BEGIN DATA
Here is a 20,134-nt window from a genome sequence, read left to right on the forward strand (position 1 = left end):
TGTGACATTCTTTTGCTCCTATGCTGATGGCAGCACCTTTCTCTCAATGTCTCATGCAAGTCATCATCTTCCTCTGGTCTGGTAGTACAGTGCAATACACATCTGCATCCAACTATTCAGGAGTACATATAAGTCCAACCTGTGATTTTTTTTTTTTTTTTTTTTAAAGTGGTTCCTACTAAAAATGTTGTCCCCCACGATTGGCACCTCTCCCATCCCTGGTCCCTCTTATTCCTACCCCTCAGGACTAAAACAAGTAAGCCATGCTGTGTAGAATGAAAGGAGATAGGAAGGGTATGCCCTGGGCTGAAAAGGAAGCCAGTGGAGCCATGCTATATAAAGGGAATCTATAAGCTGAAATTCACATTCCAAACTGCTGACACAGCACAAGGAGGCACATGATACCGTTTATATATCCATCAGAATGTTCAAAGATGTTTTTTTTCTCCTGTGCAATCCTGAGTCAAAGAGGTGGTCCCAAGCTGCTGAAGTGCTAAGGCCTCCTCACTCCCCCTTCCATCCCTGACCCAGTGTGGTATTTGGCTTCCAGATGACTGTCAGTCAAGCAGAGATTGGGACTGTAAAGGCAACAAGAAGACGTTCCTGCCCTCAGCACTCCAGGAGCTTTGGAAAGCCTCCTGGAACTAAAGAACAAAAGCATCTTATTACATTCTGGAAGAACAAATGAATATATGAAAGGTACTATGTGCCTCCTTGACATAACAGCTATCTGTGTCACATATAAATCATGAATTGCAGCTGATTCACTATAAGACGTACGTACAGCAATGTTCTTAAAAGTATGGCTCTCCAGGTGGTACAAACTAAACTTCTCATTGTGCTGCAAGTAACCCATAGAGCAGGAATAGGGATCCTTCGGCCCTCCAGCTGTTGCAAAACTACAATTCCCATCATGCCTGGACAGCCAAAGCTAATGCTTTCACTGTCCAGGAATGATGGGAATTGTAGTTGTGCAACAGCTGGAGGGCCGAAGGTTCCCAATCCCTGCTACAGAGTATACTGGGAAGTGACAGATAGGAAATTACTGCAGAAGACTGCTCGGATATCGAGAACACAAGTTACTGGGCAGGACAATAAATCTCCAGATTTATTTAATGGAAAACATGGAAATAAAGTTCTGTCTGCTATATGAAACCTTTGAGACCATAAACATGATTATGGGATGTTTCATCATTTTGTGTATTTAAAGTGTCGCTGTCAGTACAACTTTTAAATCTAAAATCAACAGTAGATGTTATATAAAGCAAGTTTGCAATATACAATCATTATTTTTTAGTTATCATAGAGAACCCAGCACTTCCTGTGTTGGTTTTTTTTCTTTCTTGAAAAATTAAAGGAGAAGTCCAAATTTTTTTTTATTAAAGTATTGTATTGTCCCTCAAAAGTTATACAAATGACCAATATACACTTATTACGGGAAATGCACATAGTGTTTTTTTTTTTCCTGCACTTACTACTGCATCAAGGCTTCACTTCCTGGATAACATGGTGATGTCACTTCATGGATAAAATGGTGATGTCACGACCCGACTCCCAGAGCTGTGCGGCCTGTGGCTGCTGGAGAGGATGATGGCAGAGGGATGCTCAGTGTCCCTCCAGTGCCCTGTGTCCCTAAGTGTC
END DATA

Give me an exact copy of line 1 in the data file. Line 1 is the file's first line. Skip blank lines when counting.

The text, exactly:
Here is a 20,134-nt window from a genome sequence, read left to right on the forward strand (position 1 = left end):